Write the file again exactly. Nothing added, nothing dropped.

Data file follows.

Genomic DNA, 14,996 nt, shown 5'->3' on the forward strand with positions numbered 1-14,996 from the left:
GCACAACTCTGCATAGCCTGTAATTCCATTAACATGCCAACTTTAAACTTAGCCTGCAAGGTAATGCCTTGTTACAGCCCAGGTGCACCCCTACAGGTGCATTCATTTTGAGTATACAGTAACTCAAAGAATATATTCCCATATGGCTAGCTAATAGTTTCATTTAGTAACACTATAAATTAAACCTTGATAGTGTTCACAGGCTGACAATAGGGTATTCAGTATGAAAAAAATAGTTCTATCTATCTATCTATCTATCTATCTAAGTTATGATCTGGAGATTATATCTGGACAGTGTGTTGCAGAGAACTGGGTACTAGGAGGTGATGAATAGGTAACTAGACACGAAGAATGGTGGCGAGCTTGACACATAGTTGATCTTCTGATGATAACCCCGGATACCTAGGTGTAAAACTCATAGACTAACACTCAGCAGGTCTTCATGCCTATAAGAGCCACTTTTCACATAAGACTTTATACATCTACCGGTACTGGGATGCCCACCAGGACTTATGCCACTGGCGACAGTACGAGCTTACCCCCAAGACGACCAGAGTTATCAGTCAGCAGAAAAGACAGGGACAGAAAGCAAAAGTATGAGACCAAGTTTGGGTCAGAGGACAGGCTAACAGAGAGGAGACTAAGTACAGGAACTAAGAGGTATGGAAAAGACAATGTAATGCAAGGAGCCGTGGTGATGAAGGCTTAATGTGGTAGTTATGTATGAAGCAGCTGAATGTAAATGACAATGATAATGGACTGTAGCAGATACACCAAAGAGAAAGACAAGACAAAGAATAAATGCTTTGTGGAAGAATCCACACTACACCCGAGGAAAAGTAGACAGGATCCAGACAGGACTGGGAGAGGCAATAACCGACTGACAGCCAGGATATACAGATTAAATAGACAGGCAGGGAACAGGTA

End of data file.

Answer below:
Genomic DNA, 14,996 nt, shown 5'->3' on the forward strand with positions numbered 1-14,996 from the left:
GCACAACTCTGCATAGCCTGTAATTCCATTAACATGCCAACTTTAAACTTAGCCTGCAAGGTAATGCCTTGTTACAGCCCAGGTGCACCCCTACAGGTGCATTCATTTTGAGTATACAGTAACTCAAAGAATATATTCCCATATGGCTAGCTAATAGTTTCATTTAGTAACACTATAAATTAAACCTTGATAGTGTTCACAGGCTGACAATAGGGTATTCAGTATGAAAAAAATAGTTCTATCTATCTATCTATCTATCTATCTAAGTTATGATCTGGAGATTATATCTGGACAGTGTGTTGCAGAGAACTGGGTACTAGGAGGTGATGAATAGGTAACTAGACACGAAGAATGGTGGCGAGCTTGACACATAGTTGATCTTCTGATGATAACCCCGGATACCTAGGTGTAAAACTCATAGACTAACACTCAGCAGGTCTTCATGCCTATAAGAGCCACTTTTCACATAAGACTTTATACATCTACCGGTACTGGGATGCCCACCAGGACTTATGCCACTGGCGACAGTACGAGCTTACCCCCAAGACGACCAGAGTTATCAGTCAGCAGAAAAGACAGGGACAGAAAGCAAAAGTATGAGACCAAGTTTGGGTCAGAGGACAGGCTAACAGAGAGGAGACTAAGTACAGGAACTAAGAGGTATGGAAAAGACAATGTAATGCAAGGAGCCGTGGTGATGAAGGCTTAATGTGGTAGTTATGTATGAAGCAGCTGAATGTAAATGACAATGATAATGGACTGTAGCAGATACACCAAAGAGAAAGACAAGACAAAGAATAAATGCTTTGTGGAAGAATCCACACTACACCCGAGGAAAAGTAGACAGGATCCAGACAGGACTGGGAGAGGCAATAACCGACTGACAGCCAGGATATACAGATTAAATAGACAGGCAGGGAACAGGTA